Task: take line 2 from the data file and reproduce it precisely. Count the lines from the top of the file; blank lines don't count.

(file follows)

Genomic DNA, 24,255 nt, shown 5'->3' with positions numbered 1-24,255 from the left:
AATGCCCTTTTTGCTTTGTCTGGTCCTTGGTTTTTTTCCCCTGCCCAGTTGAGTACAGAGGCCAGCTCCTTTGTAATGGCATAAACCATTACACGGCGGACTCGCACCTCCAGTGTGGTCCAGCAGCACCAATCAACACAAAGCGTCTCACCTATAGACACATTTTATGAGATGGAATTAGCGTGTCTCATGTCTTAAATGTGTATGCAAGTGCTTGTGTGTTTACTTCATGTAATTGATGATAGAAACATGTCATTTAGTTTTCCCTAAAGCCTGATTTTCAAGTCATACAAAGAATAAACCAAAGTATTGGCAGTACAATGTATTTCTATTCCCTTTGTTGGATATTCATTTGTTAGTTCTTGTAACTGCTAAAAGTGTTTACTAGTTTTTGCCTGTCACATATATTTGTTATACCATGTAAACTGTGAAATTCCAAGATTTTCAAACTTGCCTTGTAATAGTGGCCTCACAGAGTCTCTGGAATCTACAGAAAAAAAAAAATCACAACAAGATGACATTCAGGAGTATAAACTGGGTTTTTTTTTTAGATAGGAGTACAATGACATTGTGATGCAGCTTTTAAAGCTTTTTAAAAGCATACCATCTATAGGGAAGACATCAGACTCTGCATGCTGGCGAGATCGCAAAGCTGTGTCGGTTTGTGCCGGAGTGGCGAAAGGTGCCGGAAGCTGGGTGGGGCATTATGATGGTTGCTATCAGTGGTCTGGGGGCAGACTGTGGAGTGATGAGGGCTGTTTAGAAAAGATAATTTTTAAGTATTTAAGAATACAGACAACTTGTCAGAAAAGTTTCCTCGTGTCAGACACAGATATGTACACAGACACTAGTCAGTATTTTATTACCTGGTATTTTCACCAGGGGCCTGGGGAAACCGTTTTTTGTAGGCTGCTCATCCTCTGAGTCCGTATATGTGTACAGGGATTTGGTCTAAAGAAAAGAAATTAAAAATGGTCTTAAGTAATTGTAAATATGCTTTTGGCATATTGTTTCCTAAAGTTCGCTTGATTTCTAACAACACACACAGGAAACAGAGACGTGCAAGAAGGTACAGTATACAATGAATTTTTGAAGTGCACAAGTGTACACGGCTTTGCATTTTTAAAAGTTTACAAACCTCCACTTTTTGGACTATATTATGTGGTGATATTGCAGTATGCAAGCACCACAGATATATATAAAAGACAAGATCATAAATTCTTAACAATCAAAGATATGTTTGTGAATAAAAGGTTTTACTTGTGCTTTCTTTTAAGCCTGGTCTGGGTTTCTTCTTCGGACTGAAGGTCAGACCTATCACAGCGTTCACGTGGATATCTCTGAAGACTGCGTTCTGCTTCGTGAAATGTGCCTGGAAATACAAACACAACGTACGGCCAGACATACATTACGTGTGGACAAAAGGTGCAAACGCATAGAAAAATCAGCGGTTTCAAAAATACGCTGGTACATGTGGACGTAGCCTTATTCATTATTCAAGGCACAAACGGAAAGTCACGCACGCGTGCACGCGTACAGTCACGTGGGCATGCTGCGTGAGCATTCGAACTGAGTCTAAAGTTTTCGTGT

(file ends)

AATGCCCTTTTTGCTTTGTCTGGTCCTTGGTTTTTTTCCCCTGCCCAGTTGAGTACAGAGGCCAGCTCCTTTGTAATGGCATAAACCATTACACGGCGGACTCGCACCTCCAGTGTGGTCCAGCAGCACCAATCAACACAAAGCGTCTCACCTATAGACACATTTTATGAGATGGAATTAGCGTGTCTCATGTCTTAAATGTGTATGCAAGTGCTTGTGTGTTTACTTCATGTAATTGATGATAGAAACATGTCATTTAGTTTTCCCTAAAGCCTGATTTTCAAGTCATACAAAGAATAAACCAAAGTATTGGCAGTACAATGTATTTCTATTCCCTTTGTTGGATATTCATTTGTTAGTTCTTGTAACTGCTAAAAGTGTTTACTAGTTTTTGCCTGTCACATATATTTGTTATACCATGTAAACTGTGAAATTCCAAGATTTTCAAACTTGCCTTGTAATAGTGGCCTCACAGAGTCTCTGGAATCTACAGAAAAAAAAAAATCACAACAAGATGACATTCAGGAGTATAAACTGGGTTTTTTTTTTAGATAGGAGTACAATGACATTGTGATGCAGCTTTTAAAGCTTTTTAAAAGCATACCATCTATAGGGAAGACATCAGACTCTGCATGCTGGCGAGATCGCAAAGCTGTGTCGGTTTGTGCCGGAGTGGCGAAAGGTGCCGGAAGCTGGGTGGGGCATTATGATGGTTGCTATCAGTGGTCTGGGGGCAGACTGTGGAGTGATGAGGGCTGTTTAGAAAAGATAATTTTTAAGTATTTAAGAATACAGACAACTTGTCAGAAAAGTTTCCTCGTGTCAGACACAGATATGTACACAGACACTAGTCAGTATTTTATTACCTGGTATTTTCACCAGGGGCCTGGGGAAACCGTTTTTTGTAGGCTGCTCATCCTCTGAGTCCGTATATGTGTACAGGGATTTGGTCTAAAGAAAAGAAATTAAAAATGGTCTTAAGTAATTGTAAATATGCTTTTGGCATATTGTTTCCTAAAGTTCGCTTGATTTCTAACAACACACACAGGAAACAGAGACGTGCAAGAAGGTACAGTATACAATGAATTTTTGAAGTGCACAAGTGTACACGGCTTTGCATTTTTAAAAGTTTACAAACCTCCACTTTTTGGACTATATTATGTGGTGATATTGCAGTATGCAAGCACCACAGATATATATAAAAGACAAGATCATAAATTCTTAACAATCAAAGATATGTTTGTGAATAAAAGGTTTTACTTGTGCTTTCTTTTAAGCCTGGTCTGGGTTTCTTCTTCGGACTGAAGGTCAGACCTATCACAGCGTTCACGTGGATATCTCTGAAGACTGCGTTCTGCTTCGTGAAATGTGCCTGGAAATACAAACACAACGTACGGCCAGACATACATTACGTGTGGACAAAAGGTGCAAACGCATAGAAAAATCAGCGGTTTCAAAAATACGCTGGTACATGTGGACGTAGCCTTATTCATTATTCAAGGCACAAACGGAAAGTCACGCACGCGTGCACGCGTACAGTCACGTGGGCATGCTGCGTGAGCATTCGAACTGAGTCTAAAGTTTTCGTGT